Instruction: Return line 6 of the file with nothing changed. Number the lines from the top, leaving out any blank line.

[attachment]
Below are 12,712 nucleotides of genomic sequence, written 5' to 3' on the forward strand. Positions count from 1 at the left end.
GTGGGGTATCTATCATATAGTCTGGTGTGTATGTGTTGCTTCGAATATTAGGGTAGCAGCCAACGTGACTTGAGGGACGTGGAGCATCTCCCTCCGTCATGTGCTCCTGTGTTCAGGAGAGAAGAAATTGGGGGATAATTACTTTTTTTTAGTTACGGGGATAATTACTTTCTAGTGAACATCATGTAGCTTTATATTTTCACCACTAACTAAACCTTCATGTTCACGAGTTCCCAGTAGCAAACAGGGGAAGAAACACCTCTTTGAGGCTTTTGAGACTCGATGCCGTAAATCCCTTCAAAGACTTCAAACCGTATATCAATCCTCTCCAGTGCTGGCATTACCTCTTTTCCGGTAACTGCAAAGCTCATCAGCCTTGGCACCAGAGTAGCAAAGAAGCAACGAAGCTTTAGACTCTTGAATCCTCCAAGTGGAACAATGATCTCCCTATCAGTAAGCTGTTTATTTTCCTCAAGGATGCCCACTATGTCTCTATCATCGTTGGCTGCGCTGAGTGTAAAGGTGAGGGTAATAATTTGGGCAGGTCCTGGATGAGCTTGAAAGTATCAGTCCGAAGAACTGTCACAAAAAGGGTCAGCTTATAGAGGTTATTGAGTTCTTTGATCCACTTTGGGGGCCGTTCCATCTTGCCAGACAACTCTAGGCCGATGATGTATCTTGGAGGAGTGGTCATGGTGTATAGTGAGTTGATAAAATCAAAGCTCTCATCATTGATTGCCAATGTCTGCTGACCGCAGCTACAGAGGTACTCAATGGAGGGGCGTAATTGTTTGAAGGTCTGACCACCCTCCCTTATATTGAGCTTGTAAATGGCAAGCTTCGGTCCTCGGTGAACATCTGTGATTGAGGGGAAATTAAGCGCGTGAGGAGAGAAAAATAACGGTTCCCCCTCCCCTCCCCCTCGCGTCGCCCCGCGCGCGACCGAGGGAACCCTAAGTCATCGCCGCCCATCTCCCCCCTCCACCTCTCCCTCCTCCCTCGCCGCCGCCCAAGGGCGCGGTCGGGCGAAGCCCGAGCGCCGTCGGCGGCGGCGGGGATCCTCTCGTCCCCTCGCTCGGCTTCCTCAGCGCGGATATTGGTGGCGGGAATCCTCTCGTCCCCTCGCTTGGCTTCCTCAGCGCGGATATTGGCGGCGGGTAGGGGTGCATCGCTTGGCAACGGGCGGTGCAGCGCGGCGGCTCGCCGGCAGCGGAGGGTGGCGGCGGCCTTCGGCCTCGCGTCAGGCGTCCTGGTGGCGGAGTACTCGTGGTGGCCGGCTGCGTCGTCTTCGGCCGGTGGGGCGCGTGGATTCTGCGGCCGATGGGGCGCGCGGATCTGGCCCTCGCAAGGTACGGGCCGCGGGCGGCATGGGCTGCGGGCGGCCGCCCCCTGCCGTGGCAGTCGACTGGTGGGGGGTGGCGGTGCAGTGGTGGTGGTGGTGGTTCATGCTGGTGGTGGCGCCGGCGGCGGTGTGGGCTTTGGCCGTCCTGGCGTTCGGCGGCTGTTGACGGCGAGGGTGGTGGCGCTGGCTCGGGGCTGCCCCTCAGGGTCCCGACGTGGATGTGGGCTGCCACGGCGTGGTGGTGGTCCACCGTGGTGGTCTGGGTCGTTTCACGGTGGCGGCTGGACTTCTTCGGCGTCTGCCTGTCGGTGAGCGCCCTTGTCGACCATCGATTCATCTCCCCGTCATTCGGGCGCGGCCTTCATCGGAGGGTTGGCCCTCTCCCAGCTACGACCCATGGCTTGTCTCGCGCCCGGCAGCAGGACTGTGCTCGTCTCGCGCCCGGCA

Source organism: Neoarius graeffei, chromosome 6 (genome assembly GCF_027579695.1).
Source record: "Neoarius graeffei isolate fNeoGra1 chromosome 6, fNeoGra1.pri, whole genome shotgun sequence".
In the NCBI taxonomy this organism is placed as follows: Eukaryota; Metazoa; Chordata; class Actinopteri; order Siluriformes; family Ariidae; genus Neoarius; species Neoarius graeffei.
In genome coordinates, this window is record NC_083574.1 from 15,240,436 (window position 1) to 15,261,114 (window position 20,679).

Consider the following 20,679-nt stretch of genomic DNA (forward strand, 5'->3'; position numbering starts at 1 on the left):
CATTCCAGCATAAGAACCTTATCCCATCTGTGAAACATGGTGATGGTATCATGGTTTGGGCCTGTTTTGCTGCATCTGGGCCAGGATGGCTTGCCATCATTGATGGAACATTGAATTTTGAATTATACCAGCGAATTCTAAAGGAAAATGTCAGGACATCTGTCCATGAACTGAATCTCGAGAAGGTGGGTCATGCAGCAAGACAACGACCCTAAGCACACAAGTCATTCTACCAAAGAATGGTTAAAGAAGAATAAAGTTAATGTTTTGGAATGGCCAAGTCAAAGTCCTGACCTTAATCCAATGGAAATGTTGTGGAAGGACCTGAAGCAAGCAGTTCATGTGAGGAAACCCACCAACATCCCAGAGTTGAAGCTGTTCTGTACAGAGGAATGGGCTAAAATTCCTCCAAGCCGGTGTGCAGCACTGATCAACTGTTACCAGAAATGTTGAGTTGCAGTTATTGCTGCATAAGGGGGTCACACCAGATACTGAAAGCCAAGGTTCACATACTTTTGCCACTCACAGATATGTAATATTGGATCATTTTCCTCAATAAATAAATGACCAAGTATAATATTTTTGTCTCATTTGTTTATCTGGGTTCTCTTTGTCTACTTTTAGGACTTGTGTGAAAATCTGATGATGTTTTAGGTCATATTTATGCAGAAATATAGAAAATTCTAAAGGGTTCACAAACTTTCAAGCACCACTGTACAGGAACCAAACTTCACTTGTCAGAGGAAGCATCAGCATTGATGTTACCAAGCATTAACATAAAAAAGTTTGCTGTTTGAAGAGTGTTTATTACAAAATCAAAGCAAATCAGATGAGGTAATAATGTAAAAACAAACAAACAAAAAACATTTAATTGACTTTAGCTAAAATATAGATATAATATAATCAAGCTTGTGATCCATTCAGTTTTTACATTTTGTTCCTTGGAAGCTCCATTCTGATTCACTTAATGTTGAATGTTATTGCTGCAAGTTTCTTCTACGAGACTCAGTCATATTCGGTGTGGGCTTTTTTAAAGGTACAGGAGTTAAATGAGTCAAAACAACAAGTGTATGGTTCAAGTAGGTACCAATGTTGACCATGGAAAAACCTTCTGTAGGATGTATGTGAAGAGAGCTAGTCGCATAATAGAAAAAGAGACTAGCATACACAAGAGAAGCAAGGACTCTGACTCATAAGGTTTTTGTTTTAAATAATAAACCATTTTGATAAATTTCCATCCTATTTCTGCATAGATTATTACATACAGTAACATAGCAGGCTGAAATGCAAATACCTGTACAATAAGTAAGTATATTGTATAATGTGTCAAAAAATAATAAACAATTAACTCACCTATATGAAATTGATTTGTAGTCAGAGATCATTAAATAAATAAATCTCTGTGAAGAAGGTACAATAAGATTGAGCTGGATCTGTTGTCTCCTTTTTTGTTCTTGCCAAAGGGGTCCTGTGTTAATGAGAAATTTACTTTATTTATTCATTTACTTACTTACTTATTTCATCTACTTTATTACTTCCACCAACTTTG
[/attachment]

In genome coordinates, this window is record NC_083574.1 from 15,240,436 (window position 1) to 15,261,114 (window position 20,679).